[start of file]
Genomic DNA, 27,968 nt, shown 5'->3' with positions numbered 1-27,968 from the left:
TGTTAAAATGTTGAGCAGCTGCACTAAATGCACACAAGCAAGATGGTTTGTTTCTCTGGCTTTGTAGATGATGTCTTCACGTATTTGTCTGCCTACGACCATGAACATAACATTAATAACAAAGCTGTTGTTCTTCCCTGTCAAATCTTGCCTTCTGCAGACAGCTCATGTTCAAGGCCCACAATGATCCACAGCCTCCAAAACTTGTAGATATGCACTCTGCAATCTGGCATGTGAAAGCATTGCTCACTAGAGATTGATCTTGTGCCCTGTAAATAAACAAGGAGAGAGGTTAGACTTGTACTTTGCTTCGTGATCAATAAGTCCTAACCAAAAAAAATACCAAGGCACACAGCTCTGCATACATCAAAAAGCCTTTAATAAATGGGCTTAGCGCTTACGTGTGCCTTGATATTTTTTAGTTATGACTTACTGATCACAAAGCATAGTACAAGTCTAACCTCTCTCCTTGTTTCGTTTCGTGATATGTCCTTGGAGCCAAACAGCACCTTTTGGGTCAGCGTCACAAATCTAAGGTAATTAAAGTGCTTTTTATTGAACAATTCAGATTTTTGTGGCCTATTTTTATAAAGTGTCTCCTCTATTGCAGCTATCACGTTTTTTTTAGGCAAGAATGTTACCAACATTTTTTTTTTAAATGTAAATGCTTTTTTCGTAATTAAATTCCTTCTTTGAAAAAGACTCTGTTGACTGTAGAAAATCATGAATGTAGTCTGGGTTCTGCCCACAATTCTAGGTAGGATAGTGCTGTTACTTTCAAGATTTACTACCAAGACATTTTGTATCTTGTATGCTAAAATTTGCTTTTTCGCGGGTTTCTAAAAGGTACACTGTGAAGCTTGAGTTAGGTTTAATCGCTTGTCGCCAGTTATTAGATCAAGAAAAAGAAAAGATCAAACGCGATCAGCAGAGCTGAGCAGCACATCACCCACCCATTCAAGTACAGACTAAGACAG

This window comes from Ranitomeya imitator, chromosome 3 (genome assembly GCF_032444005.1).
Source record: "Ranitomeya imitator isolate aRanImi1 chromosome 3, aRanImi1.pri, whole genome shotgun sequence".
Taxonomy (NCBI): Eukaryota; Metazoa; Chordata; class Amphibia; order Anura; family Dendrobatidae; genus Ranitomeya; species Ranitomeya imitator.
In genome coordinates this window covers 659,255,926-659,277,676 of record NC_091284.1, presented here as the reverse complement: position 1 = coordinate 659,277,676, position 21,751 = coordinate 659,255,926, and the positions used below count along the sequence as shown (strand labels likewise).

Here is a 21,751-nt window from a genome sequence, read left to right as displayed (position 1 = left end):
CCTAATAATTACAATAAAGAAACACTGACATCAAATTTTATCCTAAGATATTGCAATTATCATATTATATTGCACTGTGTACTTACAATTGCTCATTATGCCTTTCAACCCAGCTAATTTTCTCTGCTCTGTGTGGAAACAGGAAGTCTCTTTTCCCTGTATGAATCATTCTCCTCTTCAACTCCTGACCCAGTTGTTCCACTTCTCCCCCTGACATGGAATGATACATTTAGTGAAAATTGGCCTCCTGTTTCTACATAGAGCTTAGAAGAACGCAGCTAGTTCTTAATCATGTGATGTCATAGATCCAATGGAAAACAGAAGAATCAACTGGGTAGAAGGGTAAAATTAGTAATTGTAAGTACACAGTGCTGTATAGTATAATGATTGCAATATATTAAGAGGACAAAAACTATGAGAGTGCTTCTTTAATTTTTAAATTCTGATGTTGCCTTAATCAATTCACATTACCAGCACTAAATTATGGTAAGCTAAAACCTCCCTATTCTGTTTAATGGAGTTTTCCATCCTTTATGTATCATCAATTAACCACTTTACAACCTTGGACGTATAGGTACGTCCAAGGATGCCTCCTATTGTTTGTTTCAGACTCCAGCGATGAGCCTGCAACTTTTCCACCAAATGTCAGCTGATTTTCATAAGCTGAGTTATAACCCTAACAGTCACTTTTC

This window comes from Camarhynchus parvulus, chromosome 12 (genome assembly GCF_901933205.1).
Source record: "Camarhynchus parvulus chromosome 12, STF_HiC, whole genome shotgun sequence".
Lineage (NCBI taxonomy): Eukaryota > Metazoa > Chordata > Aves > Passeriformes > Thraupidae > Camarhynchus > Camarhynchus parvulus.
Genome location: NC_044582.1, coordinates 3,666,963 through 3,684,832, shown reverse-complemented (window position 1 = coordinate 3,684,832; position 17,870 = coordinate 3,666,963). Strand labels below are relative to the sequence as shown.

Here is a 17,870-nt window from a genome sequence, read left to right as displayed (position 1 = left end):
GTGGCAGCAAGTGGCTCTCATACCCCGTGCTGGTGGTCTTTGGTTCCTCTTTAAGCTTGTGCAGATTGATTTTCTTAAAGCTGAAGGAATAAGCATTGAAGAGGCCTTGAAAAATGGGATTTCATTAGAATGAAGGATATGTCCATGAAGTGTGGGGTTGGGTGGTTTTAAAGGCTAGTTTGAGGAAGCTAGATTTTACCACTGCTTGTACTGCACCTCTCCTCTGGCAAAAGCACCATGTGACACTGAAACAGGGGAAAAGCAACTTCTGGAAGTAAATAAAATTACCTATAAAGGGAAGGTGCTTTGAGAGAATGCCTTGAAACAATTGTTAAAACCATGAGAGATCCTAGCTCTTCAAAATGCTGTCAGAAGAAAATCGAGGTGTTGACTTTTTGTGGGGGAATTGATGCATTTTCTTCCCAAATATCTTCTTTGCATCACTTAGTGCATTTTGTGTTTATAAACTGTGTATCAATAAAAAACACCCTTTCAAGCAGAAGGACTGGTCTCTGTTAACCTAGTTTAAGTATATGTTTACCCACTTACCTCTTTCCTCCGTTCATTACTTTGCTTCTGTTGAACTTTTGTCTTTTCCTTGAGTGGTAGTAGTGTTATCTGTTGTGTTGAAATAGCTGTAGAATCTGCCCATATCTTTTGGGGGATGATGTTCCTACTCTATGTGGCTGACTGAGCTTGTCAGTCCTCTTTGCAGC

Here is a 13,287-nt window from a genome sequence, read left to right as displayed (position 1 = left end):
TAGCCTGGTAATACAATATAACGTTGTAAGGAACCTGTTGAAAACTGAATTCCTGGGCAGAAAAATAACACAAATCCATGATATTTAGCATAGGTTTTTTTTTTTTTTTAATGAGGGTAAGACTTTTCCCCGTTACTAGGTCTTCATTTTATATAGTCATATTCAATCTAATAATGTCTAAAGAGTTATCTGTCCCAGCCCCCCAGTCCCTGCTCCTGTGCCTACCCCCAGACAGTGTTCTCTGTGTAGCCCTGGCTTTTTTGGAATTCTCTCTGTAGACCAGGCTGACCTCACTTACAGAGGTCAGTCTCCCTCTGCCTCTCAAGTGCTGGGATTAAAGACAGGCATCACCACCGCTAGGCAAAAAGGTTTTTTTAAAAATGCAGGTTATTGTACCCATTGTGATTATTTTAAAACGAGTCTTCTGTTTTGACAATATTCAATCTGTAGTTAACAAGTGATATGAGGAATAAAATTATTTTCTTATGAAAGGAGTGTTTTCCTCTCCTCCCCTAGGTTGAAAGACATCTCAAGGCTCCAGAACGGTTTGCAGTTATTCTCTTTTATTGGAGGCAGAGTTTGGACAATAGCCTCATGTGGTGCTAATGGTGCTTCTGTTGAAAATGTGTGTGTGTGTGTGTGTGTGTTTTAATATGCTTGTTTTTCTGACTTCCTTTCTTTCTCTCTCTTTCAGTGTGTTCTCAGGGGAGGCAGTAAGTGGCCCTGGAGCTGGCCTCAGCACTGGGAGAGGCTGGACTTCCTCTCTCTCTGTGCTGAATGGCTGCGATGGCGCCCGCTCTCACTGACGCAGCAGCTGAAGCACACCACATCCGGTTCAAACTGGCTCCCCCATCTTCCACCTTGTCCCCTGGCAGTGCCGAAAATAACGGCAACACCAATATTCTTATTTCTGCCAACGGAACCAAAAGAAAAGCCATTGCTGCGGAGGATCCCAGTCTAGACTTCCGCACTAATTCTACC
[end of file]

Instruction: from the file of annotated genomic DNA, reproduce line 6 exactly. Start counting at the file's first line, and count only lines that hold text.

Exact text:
In genome coordinates this window covers 659,255,926-659,277,676 of record NC_091284.1, presented here as the reverse complement: position 1 = coordinate 659,277,676, position 21,751 = coordinate 659,255,926, and the positions used below count along the sequence as shown (strand labels likewise).